If only I had known, we might have passed on this house.


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 Post subject: Re: Garden Chat
PostPosted: Wed Sep 12, 2012 3:49 am 
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Thanks everyone for the weed advice. I've made a start pulling the weeds up, now I just need to keep on top of it instead of letting them grow wild!


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 Post subject: Re: Garden Chat
PostPosted: Sat Sep 15, 2012 12:54 am 
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PPK tree experts!

We moved into a new house a few weeks ago and are getting our new garden started (it's still a bit too cold here to plant much, so we've just been getting things ready). I was building potato towers next to some trees in the yard this afternoon and I realised that there were what looks like dried fruit pits from last year all over the ground. Does anyone know what kind of trees these are? I Googled a bunch of options but I can't tell the difference between the flowers on these and any of the photos of different trees that I saw online. If it matters, it would appear that they are the current meeting place for all the bees in town.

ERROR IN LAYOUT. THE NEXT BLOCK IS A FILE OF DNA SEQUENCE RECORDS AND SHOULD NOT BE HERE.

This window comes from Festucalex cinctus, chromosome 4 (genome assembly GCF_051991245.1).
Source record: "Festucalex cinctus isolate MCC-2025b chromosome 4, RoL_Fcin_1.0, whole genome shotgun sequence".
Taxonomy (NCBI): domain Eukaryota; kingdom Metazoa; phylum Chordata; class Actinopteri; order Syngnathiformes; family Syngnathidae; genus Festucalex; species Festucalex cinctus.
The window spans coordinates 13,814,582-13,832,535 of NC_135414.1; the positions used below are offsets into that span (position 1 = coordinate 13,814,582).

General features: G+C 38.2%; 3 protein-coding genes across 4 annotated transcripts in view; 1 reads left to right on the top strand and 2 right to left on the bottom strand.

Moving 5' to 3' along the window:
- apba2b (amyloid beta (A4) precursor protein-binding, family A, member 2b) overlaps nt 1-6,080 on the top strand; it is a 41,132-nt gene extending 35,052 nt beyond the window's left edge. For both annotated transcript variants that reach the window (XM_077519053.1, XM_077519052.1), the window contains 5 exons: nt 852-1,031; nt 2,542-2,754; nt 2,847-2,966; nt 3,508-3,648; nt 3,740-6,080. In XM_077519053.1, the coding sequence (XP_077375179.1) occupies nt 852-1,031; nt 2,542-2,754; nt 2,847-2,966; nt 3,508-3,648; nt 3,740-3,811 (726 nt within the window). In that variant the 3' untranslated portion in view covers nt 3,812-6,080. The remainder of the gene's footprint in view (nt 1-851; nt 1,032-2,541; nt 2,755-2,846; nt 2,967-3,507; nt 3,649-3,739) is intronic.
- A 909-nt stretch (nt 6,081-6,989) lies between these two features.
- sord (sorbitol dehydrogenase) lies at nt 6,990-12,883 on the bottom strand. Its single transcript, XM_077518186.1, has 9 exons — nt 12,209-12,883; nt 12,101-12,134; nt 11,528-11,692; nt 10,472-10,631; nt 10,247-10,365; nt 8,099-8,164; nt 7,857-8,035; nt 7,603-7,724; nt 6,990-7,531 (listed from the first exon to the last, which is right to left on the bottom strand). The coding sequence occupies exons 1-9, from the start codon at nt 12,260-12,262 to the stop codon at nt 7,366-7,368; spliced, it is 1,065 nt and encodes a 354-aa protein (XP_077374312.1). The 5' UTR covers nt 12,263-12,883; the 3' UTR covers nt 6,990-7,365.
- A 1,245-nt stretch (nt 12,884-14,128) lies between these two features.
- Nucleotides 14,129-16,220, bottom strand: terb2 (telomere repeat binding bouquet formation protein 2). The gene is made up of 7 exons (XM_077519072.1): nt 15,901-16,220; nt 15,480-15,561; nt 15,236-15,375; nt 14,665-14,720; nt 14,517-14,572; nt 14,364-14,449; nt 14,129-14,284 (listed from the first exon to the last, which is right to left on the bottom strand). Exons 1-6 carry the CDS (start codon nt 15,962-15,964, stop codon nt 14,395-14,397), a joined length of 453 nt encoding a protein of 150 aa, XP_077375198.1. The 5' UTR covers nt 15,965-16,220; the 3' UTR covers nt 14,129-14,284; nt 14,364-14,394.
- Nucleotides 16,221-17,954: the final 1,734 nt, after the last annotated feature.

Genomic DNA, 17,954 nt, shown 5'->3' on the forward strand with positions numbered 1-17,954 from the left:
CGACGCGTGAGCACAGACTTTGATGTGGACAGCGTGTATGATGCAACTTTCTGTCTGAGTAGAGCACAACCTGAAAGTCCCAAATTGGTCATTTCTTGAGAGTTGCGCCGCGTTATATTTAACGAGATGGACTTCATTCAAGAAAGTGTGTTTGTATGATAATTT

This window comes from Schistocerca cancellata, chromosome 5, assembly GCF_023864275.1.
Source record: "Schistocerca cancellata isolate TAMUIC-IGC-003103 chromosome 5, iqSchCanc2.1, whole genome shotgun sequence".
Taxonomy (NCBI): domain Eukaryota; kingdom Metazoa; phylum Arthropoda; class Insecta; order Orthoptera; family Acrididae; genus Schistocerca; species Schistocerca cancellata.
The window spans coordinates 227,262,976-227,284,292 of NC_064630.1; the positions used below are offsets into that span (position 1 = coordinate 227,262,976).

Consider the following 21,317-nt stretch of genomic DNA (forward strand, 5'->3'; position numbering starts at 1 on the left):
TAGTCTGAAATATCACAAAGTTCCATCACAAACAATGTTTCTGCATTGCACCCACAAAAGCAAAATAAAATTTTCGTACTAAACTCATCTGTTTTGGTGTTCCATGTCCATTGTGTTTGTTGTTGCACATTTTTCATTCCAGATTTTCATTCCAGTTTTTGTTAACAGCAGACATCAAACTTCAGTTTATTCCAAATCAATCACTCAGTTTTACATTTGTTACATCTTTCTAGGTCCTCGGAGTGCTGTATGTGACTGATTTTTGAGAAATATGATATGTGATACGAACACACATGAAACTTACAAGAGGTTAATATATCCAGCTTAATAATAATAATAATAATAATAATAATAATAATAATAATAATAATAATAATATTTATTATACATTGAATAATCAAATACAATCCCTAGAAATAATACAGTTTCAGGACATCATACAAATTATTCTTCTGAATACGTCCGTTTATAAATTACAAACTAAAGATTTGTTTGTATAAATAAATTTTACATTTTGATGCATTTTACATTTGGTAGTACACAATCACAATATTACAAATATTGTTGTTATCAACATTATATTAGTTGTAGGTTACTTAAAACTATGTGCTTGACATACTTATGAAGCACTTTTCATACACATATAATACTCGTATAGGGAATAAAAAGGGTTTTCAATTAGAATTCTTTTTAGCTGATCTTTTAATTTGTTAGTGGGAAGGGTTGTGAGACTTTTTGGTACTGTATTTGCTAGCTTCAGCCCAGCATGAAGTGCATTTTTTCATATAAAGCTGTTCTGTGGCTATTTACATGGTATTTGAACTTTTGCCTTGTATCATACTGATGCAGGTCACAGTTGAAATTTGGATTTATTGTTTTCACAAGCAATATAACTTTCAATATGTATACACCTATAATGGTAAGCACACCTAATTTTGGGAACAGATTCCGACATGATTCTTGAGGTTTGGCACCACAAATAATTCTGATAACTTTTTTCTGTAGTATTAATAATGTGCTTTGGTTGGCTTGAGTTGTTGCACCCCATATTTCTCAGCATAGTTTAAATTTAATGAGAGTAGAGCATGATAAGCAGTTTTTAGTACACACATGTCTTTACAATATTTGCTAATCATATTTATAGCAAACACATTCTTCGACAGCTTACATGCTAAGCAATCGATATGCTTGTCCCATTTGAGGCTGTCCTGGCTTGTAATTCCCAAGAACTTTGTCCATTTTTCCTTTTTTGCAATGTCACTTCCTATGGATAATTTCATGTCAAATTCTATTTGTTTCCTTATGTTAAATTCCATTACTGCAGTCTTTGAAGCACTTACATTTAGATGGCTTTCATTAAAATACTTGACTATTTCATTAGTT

Image

Image

Image

Image

Any ideas? I'm impatient and don't want to wait until we (maybe?) have fruit to know what they are!

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 Post subject: Re: Garden Chat
PostPosted: Sat Sep 15, 2012 7:53 am 
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plums, i would bet.

call me when they're ripe and i'll come over and we'll make umeshu.

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 Post subject: Re: Garden Chat
PostPosted: Sat Sep 15, 2012 9:28 pm 
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Erinnerung wrote:
PPK tree experts!

Does anyone know what kind of trees these are?

I agree with Torque; looks like plum pits. But remember, not all plums are yummy. I had a plum tree once that turned out to be ornamental. Imagine that. Hope yours are the yummy kind ;-)